Manchester City now has the Premier League's largest-ever wage bill, and it is set to keep on growing.
Midfielder Kevin De Bruyne secured improved terms on Wednesday with a two-year extension that contracts him to City until 2025.
The deal was announced as the club's annual report showed employee costs rose 11% in the last financial year to 351 million pounds ($485 million). City's payroll costs now eclipse those across Manchester at United, which dropped from 284 million pounds in the same period covering the pandemic-disrupted 2019-20 season.
And the footnotes of City's finance document disclose that this season's ongoing pursuit of a quadruple, while illustrious for the club, could come with a large price.
City said that additional transfer payments, signing-on fees and loyalty bonuses will be due to players and clubs of up to 158.2 million pounds "upon the achievement of certain conditions."
Pep Guardiola's side remains on course to produce its most successful season since the influx of cash from Abu Dhabi owner Sheikh Mansour, with his takeover in 2008 transforming City into one of England's most successful clubs.
City leads the standings by 14 points as it closes in on a third Premier League title in four seasons. This month there is a semifinal against Chelsea in the FA Cup and a League Cup final against Tottenham for the holders.
The one major prize to elude City is the Champions League and De Bruyne scored one of the goals that secured a 2-1 victory over Borussia Dortmund in the first leg of their quarterfinal on Tuesday. A cross from the Professional Footballers' Association's 2020 player of the year also started the move for Phil Foden to score the winner at the Etihad Stadium.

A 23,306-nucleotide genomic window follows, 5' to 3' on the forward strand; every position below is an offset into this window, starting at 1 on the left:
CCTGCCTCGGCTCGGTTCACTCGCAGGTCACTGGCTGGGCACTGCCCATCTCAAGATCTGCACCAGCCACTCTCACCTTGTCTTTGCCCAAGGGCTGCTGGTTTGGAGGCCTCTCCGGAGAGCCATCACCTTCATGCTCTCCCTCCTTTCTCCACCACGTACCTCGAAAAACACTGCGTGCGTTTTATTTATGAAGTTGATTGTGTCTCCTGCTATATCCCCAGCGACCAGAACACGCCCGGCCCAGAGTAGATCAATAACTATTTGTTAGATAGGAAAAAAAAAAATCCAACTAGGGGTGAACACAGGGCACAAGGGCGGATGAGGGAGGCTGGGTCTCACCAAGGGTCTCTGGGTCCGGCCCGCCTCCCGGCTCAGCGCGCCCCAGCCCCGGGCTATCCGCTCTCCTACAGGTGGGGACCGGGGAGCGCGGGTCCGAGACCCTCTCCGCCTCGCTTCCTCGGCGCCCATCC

Now De Bruyne, who has won seven trophies since joining City in 2015, is reported to be earning over 300,000 pounds a week.
"This football club is geared for success," the Belgium international said. "It offers me everything I need to maximise my performance, so signing this contract was a straightforward decision. I am playing the best football of my career and I honestly feel there is more to come.
"Pep and I see football in the same way. Having that relationship with a manager is so important to me because our objectives are totally aligned, and we want the same things."
De Bruyne will be hoping there are finally fans allowed back into the stadium to see him lift the Premier League trophy in May — as is planned. The return of spectators will help to stem the flow of losses that reached 126 million pounds in 2019-20 after making a profit of 10 million pounds the previous year, as revenue during the pandemic dropped 11% to 478 million pounds.